Step Six: Place the jar in a warm place. You might want to try various spots in your home to figure out the best place for them, and be mindful that conditions will change depending on the season. I place mine on a windowsill that gets direct (but not glaring) sunlight in winter, and move them out of direct sunlight in summer.

Step Seven: Keep an eye on the water level and top it up. This is the most important step in growing an avocado plant: the seed must always be sitting in water. If the seed (especially the roots) ever dries out, it will die. I suggest making sure the water always covers half of the seed.

Step Eight: Every 5-7 days replace the water. You might notice the water turning green and you might find light algae growing on the seed itself. This won’t cause damage to the plant and trying to clean the water or seed itself is more likely to damage it than leaving the algae to grow. When the seed is more established, you can wash this algae off - just be careful as the seed can easily fall apart once it's fully cracked.

Step Nine: Wait for 2-6 weeks. You should see the brown outer layer start to split and then the seed itself will start cracking. A taproot will start growing followed by a sprout from the top. If you don’t see any growth after 6-8 weeks, try another seed.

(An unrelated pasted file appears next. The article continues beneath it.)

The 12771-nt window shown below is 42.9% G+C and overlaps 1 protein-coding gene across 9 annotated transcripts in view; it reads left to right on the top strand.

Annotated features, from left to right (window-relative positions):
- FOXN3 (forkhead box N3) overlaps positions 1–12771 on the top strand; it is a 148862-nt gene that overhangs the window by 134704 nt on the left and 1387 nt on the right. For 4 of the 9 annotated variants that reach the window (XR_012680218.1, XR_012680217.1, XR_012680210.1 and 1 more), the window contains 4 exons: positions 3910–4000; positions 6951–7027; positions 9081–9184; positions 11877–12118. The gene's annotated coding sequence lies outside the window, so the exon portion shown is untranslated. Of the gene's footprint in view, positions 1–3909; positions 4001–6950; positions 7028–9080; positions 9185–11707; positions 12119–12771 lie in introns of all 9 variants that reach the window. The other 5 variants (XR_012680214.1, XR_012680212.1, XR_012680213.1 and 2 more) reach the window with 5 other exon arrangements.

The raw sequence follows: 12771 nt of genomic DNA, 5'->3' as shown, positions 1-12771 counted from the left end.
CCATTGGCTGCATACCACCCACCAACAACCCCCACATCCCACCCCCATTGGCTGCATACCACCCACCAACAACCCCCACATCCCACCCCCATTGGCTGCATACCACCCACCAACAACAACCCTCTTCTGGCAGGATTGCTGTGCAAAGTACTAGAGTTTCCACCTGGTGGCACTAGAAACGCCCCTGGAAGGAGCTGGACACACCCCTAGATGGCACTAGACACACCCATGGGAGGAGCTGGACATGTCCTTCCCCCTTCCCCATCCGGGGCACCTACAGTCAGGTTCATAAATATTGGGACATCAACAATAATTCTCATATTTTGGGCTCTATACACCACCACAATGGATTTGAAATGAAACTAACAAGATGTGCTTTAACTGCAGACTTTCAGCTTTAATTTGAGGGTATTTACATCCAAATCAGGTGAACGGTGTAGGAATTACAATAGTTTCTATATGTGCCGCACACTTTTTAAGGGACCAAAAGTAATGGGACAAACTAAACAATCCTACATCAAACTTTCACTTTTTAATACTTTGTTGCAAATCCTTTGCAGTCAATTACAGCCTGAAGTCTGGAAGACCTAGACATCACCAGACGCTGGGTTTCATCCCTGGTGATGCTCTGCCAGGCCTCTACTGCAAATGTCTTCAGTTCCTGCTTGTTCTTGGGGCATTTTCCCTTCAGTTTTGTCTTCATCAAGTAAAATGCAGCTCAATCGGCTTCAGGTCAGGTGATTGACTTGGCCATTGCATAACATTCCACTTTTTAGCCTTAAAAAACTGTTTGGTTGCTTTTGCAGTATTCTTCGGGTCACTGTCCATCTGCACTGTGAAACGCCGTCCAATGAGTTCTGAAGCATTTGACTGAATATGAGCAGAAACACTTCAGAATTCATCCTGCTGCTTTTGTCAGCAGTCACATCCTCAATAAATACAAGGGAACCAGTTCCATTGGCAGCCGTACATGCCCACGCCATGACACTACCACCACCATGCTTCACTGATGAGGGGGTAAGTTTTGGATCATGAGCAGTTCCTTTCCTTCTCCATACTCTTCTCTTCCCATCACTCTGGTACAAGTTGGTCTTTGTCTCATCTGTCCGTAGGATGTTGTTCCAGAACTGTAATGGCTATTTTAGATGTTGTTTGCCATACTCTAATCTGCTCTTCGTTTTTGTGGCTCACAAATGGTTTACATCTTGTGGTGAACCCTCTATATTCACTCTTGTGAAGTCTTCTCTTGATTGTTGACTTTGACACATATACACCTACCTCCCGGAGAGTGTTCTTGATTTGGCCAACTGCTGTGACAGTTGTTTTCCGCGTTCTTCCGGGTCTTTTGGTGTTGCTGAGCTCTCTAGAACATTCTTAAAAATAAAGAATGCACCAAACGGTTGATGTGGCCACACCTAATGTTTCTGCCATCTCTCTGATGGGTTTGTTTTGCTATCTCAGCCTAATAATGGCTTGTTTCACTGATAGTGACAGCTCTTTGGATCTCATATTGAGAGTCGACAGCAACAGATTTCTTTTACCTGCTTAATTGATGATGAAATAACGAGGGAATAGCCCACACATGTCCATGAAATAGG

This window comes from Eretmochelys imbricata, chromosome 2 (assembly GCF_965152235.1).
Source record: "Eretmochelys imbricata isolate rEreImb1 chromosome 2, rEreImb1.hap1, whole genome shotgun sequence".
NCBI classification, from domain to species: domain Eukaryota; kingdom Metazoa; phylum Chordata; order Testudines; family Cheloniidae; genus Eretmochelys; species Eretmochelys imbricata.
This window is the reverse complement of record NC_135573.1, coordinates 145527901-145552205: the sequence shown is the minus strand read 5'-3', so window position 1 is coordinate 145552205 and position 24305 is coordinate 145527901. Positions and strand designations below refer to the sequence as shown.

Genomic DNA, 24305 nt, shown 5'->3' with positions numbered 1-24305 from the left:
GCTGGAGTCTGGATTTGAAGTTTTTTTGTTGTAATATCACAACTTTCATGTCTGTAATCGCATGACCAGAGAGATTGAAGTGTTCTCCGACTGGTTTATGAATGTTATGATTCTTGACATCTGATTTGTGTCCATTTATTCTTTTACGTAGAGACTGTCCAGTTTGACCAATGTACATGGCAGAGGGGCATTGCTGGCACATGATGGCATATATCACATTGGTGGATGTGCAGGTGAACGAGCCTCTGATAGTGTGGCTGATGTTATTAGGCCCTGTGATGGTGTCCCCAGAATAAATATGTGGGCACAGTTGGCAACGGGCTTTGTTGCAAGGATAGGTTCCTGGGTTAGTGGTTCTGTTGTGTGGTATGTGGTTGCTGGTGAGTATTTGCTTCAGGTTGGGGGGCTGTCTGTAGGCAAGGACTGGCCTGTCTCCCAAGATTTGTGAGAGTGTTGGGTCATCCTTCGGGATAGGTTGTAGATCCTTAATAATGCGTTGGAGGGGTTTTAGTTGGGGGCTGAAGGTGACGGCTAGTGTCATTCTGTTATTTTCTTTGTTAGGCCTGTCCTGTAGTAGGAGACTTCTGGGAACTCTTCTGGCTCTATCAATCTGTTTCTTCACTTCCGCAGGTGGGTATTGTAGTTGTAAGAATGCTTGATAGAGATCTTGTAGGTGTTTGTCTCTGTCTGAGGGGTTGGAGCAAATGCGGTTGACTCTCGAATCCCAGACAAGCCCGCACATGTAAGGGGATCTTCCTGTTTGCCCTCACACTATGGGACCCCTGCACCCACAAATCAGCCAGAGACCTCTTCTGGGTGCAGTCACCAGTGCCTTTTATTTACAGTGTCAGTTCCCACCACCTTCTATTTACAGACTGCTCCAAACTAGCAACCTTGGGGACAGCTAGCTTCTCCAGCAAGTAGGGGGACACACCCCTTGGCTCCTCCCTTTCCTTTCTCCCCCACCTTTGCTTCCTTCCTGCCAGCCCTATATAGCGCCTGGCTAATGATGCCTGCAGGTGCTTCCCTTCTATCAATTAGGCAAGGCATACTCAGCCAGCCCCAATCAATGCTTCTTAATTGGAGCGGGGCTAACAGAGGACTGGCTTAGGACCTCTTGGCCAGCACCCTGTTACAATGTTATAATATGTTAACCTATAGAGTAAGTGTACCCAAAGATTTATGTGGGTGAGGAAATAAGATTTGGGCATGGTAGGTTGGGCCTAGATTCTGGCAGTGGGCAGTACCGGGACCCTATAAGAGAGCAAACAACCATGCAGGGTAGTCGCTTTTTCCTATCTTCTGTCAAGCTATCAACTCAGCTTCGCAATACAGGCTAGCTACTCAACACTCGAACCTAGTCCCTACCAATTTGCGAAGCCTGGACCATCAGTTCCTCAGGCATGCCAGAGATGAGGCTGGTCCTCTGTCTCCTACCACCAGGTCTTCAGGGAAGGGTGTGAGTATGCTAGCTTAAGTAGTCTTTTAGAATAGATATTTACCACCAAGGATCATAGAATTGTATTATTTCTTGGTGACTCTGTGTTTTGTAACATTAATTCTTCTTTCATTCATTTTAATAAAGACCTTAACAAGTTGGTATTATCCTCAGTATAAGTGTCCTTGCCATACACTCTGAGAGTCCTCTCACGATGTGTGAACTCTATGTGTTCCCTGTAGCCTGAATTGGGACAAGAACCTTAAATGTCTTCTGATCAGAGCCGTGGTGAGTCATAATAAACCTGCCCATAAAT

How To Grow An Avocado Tree From A Seed

Potting An Avocado Plant

There are two ways you can handle a growing seed: plant it in soil when a large taproot or roots have grown and a sprout is starting to develop or leave it in the glass jar until it's grown around 6-8 inches tall. Planting a seed up has its risks; you'll need to make sure you don't damage the roots as you surround it with soil but the payoff is faster growth. Leaving it to grow in water will mean glacial growth but you'll avoid the risk of damaging the seed when you pot it up. Either way you'll still have a long wait before it's an established plant.

When you pot up your avocado plant, do so in humus soil in an 8-10 inch diameter pot leaving the top half of the seed exposed.

Caring For An Avocado Plant

Avocado plants love the sun so find it a bright spot to live in out of direct sunlight that could scorch the leaves. Give it frequent waterings; the soil should always be damp but never saturated. Watch out for yellowing leaves, which is a sign of overwatering. Most people who kill their plants do so from too much love. If in doubt, don't water; check the soil by feeling an inch into the top layer and checking the drainage hole in the bottom of the pot. If the soil is dry to the touch, give your plant some water.

Avocado trees are spindly things unless you prune them to encourage growth. You can pinch out the top leaves to promote side shoots and more leaves to branch out making the plant bushy. You can keep doing this every time the plant grows another 6 inches. Or you can leave it and let it do it's own thing!

Good luck!
Let me know how you get on with growing your own avocado plant!

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How To Grow An Avocado Tree From A Seed